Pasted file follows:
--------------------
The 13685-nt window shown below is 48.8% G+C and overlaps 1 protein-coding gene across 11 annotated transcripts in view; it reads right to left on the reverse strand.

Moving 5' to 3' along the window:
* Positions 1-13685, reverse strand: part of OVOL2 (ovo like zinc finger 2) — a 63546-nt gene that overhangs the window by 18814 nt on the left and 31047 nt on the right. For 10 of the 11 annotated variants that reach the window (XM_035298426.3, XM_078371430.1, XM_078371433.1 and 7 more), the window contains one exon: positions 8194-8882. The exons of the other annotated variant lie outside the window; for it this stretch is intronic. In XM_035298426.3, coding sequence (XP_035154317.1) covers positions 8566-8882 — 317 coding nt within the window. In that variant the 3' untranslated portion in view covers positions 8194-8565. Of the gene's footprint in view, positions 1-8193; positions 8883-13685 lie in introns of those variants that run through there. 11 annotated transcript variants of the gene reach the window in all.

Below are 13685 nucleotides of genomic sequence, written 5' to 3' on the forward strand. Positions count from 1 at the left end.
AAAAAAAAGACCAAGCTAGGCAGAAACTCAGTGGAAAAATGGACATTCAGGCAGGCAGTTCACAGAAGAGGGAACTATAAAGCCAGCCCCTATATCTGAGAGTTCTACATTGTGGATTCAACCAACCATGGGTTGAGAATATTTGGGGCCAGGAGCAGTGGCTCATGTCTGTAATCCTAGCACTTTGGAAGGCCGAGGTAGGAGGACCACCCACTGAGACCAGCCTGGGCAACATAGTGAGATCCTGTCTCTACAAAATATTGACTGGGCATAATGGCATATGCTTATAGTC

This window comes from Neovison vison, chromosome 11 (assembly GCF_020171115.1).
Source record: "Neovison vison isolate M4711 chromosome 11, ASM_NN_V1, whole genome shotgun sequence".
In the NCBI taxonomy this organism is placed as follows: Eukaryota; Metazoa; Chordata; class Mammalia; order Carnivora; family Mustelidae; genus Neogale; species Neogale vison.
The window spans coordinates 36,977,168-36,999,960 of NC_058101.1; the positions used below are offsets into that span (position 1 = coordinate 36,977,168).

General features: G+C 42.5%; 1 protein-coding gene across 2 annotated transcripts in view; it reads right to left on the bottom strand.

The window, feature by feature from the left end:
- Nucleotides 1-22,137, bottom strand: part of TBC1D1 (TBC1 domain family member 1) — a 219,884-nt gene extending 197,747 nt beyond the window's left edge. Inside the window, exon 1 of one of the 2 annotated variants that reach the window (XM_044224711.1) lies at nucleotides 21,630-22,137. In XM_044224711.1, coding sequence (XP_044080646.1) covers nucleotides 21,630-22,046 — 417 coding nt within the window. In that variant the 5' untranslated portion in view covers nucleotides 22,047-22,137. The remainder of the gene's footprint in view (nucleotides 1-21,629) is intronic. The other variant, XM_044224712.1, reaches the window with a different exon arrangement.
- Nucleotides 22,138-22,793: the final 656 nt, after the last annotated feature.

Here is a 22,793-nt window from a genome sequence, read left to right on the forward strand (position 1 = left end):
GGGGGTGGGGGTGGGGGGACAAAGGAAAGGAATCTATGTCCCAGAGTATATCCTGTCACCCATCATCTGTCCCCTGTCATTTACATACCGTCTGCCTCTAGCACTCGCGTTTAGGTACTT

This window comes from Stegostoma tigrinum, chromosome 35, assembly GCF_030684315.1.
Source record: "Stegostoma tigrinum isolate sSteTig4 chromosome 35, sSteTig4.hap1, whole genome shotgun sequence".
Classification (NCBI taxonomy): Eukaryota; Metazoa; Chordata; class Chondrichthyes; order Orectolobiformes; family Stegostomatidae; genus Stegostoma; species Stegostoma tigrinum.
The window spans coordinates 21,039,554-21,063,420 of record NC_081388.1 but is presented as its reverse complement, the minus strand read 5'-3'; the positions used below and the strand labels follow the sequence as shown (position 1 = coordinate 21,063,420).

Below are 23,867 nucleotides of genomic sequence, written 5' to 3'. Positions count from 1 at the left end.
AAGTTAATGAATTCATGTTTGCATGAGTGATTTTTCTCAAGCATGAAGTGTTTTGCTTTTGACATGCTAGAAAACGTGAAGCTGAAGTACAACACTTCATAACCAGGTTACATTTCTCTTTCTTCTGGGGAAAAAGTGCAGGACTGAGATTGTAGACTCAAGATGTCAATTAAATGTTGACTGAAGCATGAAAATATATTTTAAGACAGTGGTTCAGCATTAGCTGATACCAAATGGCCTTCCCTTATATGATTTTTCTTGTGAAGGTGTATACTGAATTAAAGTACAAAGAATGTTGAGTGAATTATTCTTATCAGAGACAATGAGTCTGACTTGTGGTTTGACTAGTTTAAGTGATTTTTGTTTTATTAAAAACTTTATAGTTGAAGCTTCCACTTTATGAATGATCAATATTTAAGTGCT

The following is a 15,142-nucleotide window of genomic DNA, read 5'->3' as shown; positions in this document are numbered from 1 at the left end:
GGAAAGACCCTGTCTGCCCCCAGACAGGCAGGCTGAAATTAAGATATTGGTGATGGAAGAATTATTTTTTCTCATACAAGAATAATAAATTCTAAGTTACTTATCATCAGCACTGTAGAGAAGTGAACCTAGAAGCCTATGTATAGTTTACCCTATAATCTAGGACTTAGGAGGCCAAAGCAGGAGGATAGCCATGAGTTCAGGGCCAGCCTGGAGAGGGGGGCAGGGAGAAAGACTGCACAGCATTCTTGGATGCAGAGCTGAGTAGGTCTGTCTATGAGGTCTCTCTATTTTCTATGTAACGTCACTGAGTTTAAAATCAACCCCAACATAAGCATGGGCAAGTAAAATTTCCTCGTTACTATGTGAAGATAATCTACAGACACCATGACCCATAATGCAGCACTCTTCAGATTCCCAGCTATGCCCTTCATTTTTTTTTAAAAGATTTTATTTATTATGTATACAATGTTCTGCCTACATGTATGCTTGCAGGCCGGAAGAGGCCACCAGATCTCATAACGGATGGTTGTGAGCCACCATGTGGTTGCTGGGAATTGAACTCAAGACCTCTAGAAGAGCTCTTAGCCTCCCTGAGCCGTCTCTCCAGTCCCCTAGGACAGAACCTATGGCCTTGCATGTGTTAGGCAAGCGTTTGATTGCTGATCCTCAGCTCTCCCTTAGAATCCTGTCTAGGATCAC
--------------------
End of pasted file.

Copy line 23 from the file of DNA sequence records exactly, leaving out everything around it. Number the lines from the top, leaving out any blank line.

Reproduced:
GGAAAGACCCTGTCTGCCCCCAGACAGGCAGGCTGAAATTAAGATATTGGTGATGGAAGAATTATTTTTTCTCATACAAGAATAATAAATTCTAAGTTACTTATCATCAGCACTGTAGAGAAGTGAACCTAGAAGCCTATGTATAGTTTACCCTATAATCTAGGACTTAGGAGGCCAAAGCAGGAGGATAGCCATGAGTTCAGGGCCAGCCTGGAGAGGGGGGCAGGGAGAAAGACTGCACAGCATTCTTGGATGCAGAGCTGAGTAGGTCTGTCTATGAGGTCTCTCTATTTTCTATGTAACGTCACTGAGTTTAAAATCAACCCCAACATAAGCATGGGCAAGTAAAATTTCCTCGTTACTATGTGAAGATAATCTACAGACACCATGACCCATAATGCAGCACTCTTCAGATTCCCAGCTATGCCCTTCATTTTTTTTTAAAAGATTTTATTTATTATGTATACAATGTTCTGCCTACATGTATGCTTGCAGGCCGGAAGAGGCCACCAGATCTCATAACGGATGGTTGTGAGCCACCATGTGGTTGCTGGGAATTGAACTCAAGACCTCTAGAAGAGCTCTTAGCCTCCCTGAGCCGTCTCTCCAGTCCCCTAGGACAGAACCTATGGCCTTGCATGTGTTAGGCAAGCGTTTGATTGCTGATCCTCAGCTCTCCCTTAGAATCCTGTCTAGGATCAC